In a new advertising campaign, Paris-based ETF issuer Lyxor stresses that its funds have “the power to perform in any market”.
“Four of Lyxor’s major equity ETFs delivered the best performance versus their benchmark index in 2012,” the firm says. “This proves that not all ETFs tracking the same benchmark index perform the same.”
Lyxor says its ETFs tracking the MSCI Emerging Markets, MSCI USA, EURO STOXX 50, and FTSE 100 indices did best over 2012 against their European peers. For each index, the peer group consisted of Lyxor’s ETF on a particular index and the four other largest European ETFs tracking the benchmark.
For investors seeking to invest in portfolios replicating these four emerging markets, Eurozone, US and UK equity indices, “our funds represent the most efficient way to gain exposure to these markets via an ETF”, Lyxor asserts.
In the case of the MSCI Emerging Markets index, for example, you’d have earned between 0.1 and 1.11 percent more in 2012 by holding Lyxor’s ETF than by owning competing funds tracking the same index from iShares, db x-trackers, UBS and Credit Suisse, according to the Paris-based issuer.
Measured against the index, the 2012 returns of the funds ranged from an underperformance of 0.87 percent from Lyxor’s ETF to a 1.98 percent underperformance by Credit Suisse.
Although ETFs’ ability to track their underlying indices is something that’s often taken for granted, in practice it’s much more difficult to achieve, say researchers at Morningstar in a new study of exchange-traded fund tracking.
In its study, Morningstar looked at both the tracking error (defined as the variability of an ETF’s return against its underlying benchmark) and the tracking difference (the extent to which a fund’s return departs from that of its benchmark over time) of 65 Europe-listed ETFs based on eight popular equity indices.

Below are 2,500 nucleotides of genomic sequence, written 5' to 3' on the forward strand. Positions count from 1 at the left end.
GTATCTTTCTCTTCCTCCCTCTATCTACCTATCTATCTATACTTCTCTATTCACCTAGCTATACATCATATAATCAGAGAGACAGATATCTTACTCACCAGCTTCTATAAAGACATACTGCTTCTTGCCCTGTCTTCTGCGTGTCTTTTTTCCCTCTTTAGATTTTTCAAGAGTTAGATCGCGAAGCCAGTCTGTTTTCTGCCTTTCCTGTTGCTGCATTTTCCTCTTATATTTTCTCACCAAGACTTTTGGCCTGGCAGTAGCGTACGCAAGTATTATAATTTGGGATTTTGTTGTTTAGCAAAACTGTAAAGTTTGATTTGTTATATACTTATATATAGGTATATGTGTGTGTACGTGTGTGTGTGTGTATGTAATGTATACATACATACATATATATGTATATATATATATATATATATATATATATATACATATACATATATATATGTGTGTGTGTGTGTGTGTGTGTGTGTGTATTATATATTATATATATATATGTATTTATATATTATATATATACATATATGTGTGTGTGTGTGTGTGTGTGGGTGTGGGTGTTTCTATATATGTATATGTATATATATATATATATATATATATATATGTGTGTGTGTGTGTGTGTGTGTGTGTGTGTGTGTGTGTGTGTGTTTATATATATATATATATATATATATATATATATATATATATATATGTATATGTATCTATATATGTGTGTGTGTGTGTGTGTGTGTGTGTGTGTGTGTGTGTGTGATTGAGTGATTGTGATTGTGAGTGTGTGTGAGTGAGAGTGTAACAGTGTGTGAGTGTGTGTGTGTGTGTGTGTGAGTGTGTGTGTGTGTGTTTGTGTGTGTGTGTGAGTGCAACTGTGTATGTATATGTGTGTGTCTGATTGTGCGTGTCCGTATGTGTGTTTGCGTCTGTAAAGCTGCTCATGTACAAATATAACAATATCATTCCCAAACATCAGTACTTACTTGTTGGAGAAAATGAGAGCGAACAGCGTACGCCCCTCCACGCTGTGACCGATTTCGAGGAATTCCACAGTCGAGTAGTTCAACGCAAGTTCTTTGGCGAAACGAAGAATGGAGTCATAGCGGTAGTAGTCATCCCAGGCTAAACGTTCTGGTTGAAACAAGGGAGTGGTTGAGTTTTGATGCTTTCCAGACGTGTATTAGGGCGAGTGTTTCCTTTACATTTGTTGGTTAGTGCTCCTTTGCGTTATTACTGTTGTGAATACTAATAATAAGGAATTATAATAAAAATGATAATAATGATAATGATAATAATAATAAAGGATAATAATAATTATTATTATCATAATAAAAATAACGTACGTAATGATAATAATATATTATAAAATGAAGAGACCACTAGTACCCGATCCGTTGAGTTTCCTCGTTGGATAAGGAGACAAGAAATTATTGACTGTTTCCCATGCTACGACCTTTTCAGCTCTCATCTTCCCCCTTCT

“Generally speaking, the ETFs we studied have done a very good job of limiting tracking error,” Morningstar concluded.
Those ETFs (“synthetic ETFs”) using derivatives contracts from a third party to track their indices tended to have lower tracking error than ETFs investing in the indices’ underlying stocks or bonds directly (“physical ETFs”), Morningstar found.
iShares, Europe’s dominant ETF issuer by assets under management, runs the vast majority of its funds as physical ETFs. Bank-owned issuers like Deutsche Bank’s db x-trackers and Société Générale’s Lyxor have historically used synthetic replication, with the parent banks providing derivatives contracts to the funds.
But while there were some differences in tracking error between physical and synthetic ETFs, the tracking difference over time between funds and their indices depended little on the replication method, Morningstar concluded.
And, as in the case of the five MSCI Emerging Markets ETFs cited by Lyxor in its new ad campaign, funds’ total expense ratios explained only part of their tracking difference from the underlying index, Morningstar found.
“We found that a fund’s total expense ratio (TER) is an important factor in determining its performance relative to its benchmark, but not the only determinant. Other factors such as securities lending income, cash drag, tax optimisation, rebalancing costs for physical ETFs and swap fees for synthetic ETFs can all impact a fund’s relative performance,” the researchers said.